Champs-Élysées, the iconic avenue in central Paris, is all set for a complete transformation following the approval of plans to create an urban green oasis along the 1.9-kilometre route.

However, the €250-million (approx. AUD $400 million) greening project will begin only after the 2024 Summer Olympics, Paris Mayor Anne Hidalgo said. The proposal, which has the backing of local community leaders, cultural organisations and businesses, aims to redevelop the stretch between Arc de Triomphe and Place de la Concorde into an ‘extraordinary garden’, restoring the avenue’s lost splendour.

First laid out in 1670 and renovated in mid-19th century, the famed Champs-Élysées has turned into a crowded, high-traffic shopping zone and a preferred location for protests. The green makeover is aligned with the Mayor’s efforts to create green spaces across the capital city.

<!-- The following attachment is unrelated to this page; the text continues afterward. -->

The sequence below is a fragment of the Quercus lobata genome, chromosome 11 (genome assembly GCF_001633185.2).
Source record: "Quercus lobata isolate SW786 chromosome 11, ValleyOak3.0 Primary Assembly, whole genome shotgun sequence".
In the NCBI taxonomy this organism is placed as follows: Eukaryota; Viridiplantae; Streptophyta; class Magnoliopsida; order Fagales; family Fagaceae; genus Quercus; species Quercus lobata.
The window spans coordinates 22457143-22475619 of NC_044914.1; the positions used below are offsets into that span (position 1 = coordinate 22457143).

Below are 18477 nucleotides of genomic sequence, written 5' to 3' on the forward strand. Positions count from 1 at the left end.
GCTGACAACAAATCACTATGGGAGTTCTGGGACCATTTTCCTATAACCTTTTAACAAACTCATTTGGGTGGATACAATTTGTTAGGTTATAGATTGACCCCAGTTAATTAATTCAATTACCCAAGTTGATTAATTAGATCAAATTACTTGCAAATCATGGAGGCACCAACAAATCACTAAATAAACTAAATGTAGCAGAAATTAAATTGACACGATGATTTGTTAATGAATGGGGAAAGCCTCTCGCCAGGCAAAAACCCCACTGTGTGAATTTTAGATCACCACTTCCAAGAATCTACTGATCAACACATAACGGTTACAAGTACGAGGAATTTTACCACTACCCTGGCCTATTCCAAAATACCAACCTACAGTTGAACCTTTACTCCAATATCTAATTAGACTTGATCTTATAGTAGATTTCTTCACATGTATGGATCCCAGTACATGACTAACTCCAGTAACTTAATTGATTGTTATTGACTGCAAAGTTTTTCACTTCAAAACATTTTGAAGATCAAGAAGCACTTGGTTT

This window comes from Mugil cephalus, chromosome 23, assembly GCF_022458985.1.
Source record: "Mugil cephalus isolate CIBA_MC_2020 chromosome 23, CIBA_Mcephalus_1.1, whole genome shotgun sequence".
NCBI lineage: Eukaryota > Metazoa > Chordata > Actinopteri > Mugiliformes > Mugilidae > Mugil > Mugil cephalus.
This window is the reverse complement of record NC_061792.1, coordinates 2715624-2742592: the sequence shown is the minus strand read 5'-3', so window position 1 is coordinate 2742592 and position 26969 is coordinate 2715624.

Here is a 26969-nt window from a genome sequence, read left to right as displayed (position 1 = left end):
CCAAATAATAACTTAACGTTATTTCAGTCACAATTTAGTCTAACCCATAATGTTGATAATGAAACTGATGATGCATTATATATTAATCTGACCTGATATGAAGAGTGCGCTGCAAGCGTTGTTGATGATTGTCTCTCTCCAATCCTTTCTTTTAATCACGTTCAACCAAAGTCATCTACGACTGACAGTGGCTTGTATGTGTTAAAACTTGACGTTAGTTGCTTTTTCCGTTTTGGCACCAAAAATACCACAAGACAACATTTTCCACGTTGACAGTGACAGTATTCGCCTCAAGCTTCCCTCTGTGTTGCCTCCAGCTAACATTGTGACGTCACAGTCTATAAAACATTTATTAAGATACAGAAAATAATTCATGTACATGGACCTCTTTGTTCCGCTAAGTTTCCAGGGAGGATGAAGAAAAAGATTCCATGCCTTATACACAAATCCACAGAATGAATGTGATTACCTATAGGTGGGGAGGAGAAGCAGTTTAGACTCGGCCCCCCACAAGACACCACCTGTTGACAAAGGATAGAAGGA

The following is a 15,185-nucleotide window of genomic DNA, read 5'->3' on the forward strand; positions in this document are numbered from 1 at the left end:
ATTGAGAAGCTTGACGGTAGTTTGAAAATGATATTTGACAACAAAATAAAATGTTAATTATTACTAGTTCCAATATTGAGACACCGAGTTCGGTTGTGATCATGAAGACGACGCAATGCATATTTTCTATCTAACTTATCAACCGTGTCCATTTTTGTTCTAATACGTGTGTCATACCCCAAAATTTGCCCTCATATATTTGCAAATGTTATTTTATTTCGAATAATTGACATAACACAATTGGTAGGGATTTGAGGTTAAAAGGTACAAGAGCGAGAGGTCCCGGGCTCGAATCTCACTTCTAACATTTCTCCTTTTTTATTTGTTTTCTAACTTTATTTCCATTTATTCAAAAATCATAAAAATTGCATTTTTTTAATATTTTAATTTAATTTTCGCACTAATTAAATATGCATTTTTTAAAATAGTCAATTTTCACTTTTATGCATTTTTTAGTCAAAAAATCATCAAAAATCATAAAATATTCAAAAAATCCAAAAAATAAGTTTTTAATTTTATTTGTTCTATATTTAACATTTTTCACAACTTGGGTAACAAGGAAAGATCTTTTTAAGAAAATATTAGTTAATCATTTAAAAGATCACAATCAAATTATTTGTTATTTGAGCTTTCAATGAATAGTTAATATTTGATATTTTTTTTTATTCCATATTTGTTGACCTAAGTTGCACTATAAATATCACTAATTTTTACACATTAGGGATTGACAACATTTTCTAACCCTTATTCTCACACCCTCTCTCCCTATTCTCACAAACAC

Designed by architectural practice PCA-Stream, the project aims to mitigate the current environmental impact by significantly increasing pedestrian areas, reducing vehicular traffic, laying low noise road surfacing, and creating tunnels of trees and ‘planted living rooms’, all aimed at decreasing pollution, improving air quality, and introducing new public spaces for relaxation.

“The Champs-Élysées is becoming a collective space to experiment with the development of a sustainable, desirable and inclusive city by 2030 through focusing on four main strategic priorities: reducing the impact of urban mobilities, rethinking nature as an ecosystem, seeking new uses, and the use of data for measurement and regulation,” says PCA-Stream.

The Champs-Élysées urban transformation project is expected to be completed by 2030.

Images: PCA-Stream